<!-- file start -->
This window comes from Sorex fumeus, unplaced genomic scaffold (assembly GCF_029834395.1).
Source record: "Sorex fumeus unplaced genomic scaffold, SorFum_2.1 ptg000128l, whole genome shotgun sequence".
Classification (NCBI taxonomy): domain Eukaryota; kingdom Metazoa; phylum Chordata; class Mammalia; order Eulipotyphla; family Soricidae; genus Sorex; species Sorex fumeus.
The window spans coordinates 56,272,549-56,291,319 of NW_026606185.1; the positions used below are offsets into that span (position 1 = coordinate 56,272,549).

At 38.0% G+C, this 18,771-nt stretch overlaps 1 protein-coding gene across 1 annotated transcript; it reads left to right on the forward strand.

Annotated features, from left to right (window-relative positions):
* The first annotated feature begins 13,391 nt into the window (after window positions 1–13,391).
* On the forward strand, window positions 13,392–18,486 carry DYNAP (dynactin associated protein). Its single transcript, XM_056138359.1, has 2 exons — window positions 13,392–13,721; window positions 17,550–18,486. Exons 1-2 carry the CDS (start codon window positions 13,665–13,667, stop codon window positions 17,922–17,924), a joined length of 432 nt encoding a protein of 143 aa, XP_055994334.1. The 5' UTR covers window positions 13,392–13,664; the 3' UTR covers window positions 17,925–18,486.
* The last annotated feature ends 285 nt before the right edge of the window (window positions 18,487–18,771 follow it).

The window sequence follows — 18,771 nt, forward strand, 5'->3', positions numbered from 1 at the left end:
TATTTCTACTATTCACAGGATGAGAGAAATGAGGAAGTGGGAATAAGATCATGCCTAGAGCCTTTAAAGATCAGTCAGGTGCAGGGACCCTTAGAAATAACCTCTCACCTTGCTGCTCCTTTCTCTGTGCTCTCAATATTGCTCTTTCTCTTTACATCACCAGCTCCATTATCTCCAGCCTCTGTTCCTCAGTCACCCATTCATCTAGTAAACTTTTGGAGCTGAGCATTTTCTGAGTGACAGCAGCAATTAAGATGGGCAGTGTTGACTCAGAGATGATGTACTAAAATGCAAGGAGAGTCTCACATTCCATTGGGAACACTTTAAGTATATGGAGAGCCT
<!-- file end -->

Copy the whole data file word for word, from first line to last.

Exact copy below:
This window comes from Sorex fumeus, unplaced genomic scaffold (assembly GCF_029834395.1).
Source record: "Sorex fumeus unplaced genomic scaffold, SorFum_2.1 ptg000128l, whole genome shotgun sequence".
Classification (NCBI taxonomy): domain Eukaryota; kingdom Metazoa; phylum Chordata; class Mammalia; order Eulipotyphla; family Soricidae; genus Sorex; species Sorex fumeus.
The window spans coordinates 56,272,549-56,291,319 of NW_026606185.1; the positions used below are offsets into that span (position 1 = coordinate 56,272,549).

At 38.0% G+C, this 18,771-nt stretch overlaps 1 protein-coding gene across 1 annotated transcript; it reads left to right on the forward strand.

Annotated features, from left to right (window-relative positions):
* The first annotated feature begins 13,391 nt into the window (after window positions 1–13,391).
* On the forward strand, window positions 13,392–18,486 carry DYNAP (dynactin associated protein). Its single transcript, XM_056138359.1, has 2 exons — window positions 13,392–13,721; window positions 17,550–18,486. Exons 1-2 carry the CDS (start codon window positions 13,665–13,667, stop codon window positions 17,922–17,924), a joined length of 432 nt encoding a protein of 143 aa, XP_055994334.1. The 5' UTR covers window positions 13,392–13,664; the 3' UTR covers window positions 17,925–18,486.
* The last annotated feature ends 285 nt before the right edge of the window (window positions 18,487–18,771 follow it).

The window sequence follows — 18,771 nt, forward strand, 5'->3', positions numbered from 1 at the left end:
TATTTCTACTATTCACAGGATGAGAGAAATGAGGAAGTGGGAATAAGATCATGCCTAGAGCCTTTAAAGATCAGTCAGGTGCAGGGACCCTTAGAAATAACCTCTCACCTTGCTGCTCCTTTCTCTGTGCTCTCAATATTGCTCTTTCTCTTTACATCACCAGCTCCATTATCTCCAGCCTCTGTTCCTCAGTCACCCATTCATCTAGTAAACTTTTGGAGCTGAGCATTTTCTGAGTGACAGCAGCAATTAAGATGGGCAGTGTTGACTCAGAGATGATGTACTAAAATGCAAGGAGAGTCTCACATTCCATTGGGAACACTTTAAGTATATGGAGAGCCT